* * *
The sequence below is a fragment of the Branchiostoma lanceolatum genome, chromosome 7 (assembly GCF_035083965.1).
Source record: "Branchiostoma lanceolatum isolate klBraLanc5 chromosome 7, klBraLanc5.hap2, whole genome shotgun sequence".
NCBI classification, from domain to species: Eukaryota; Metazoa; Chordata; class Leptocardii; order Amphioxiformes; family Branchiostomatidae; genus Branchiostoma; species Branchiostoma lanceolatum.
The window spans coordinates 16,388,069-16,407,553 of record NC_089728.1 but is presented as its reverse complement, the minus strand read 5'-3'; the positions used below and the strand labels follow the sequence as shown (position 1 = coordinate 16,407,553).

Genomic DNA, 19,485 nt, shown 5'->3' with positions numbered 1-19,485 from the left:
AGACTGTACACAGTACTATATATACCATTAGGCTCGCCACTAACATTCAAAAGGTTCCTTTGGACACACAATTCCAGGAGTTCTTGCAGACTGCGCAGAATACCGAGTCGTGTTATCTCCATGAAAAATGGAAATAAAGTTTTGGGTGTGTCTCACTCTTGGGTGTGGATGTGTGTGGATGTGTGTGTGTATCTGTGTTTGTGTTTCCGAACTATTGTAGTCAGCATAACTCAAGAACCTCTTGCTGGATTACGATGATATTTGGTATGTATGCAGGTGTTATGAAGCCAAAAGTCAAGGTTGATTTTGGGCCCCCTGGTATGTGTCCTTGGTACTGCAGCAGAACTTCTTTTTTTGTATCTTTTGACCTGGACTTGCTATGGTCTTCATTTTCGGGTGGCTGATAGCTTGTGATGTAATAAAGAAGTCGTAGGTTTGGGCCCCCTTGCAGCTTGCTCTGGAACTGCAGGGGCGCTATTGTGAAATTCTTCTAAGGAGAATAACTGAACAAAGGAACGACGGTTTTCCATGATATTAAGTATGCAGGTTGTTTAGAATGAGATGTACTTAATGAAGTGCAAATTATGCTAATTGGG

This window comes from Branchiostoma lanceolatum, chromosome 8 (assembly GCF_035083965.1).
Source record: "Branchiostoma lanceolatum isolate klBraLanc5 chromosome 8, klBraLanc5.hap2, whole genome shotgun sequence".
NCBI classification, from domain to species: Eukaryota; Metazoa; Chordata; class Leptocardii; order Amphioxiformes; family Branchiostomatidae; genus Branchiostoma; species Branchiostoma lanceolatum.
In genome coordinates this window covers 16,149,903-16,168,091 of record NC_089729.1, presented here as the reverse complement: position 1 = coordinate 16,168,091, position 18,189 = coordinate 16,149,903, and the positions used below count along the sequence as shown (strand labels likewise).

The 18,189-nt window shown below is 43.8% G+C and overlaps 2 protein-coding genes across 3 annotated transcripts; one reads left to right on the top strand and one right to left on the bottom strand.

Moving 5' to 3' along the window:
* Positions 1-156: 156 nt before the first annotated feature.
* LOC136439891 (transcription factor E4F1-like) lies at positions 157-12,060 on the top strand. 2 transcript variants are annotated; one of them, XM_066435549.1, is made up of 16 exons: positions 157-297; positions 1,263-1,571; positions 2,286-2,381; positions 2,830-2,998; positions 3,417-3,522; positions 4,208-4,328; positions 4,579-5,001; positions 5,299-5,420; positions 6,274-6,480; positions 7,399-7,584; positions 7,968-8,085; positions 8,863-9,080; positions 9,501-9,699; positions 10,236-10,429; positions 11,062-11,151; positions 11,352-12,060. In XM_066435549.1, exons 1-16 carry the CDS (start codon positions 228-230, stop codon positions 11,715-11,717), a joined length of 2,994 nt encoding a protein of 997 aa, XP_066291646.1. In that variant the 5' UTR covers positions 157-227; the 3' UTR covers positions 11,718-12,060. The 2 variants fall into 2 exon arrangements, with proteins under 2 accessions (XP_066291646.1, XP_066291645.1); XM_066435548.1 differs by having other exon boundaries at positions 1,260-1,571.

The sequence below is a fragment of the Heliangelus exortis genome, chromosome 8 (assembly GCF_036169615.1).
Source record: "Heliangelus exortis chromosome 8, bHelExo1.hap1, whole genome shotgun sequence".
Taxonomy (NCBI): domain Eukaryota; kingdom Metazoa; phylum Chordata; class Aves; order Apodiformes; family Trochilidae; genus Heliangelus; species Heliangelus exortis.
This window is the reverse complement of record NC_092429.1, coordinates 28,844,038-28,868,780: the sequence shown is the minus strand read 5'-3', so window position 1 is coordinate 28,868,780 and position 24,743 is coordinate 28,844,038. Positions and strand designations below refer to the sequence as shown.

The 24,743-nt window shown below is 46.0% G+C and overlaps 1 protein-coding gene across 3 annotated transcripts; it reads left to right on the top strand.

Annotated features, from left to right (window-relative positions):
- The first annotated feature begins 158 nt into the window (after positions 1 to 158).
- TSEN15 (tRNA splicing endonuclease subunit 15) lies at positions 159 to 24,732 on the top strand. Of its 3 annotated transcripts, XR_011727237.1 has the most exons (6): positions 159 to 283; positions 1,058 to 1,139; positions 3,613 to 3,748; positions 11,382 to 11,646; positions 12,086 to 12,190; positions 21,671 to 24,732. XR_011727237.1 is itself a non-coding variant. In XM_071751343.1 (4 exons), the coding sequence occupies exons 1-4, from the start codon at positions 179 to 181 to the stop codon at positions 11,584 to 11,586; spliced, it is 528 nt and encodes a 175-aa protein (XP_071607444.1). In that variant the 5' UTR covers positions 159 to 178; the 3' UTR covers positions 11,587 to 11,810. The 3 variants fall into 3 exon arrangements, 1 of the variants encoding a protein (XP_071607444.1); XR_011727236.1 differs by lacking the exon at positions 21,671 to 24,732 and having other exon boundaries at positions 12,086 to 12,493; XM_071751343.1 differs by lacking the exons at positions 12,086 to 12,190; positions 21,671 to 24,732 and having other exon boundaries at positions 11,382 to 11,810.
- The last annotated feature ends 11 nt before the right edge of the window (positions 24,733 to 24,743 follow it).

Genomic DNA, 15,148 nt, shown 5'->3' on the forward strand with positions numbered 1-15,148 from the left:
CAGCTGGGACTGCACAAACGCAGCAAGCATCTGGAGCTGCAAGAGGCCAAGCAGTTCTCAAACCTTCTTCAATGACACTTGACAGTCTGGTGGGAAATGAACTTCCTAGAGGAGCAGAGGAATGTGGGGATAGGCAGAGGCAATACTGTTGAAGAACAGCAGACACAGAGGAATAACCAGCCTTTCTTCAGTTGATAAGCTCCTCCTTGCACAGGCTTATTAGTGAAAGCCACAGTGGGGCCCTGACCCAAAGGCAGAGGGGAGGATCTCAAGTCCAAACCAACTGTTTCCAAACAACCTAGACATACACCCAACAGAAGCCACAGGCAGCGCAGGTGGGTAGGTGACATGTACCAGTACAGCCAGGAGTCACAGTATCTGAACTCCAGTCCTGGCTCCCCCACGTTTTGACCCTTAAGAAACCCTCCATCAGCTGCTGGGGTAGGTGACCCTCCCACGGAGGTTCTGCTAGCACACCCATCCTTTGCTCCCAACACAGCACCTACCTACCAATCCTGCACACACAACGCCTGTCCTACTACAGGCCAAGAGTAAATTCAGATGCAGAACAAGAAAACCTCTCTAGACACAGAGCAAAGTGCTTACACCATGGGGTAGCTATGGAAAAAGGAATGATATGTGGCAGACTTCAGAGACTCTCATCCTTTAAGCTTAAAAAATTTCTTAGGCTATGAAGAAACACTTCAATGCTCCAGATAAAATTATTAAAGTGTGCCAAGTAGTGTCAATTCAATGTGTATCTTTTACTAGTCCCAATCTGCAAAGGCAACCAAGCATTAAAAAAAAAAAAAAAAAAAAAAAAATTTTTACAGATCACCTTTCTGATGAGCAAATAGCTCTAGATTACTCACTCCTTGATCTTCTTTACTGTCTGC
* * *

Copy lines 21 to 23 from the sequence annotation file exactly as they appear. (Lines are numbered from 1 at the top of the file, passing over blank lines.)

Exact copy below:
- The first annotated feature begins 158 nt into the window (after positions 1 to 158).
- TSEN15 (tRNA splicing endonuclease subunit 15) lies at positions 159 to 24,732 on the top strand. Of its 3 annotated transcripts, XR_011727237.1 has the most exons (6): positions 159 to 283; positions 1,058 to 1,139; positions 3,613 to 3,748; positions 11,382 to 11,646; positions 12,086 to 12,190; positions 21,671 to 24,732. XR_011727237.1 is itself a non-coding variant. In XM_071751343.1 (4 exons), the coding sequence occupies exons 1-4, from the start codon at positions 179 to 181 to the stop codon at positions 11,584 to 11,586; spliced, it is 528 nt and encodes a 175-aa protein (XP_071607444.1). In that variant the 5' UTR covers positions 159 to 178; the 3' UTR covers positions 11,587 to 11,810. The 3 variants fall into 3 exon arrangements, 1 of the variants encoding a protein (XP_071607444.1); XR_011727236.1 differs by lacking the exon at positions 21,671 to 24,732 and having other exon boundaries at positions 12,086 to 12,493; XM_071751343.1 differs by lacking the exons at positions 12,086 to 12,190; positions 21,671 to 24,732 and having other exon boundaries at positions 11,382 to 11,810.
- The last annotated feature ends 11 nt before the right edge of the window (positions 24,733 to 24,743 follow it).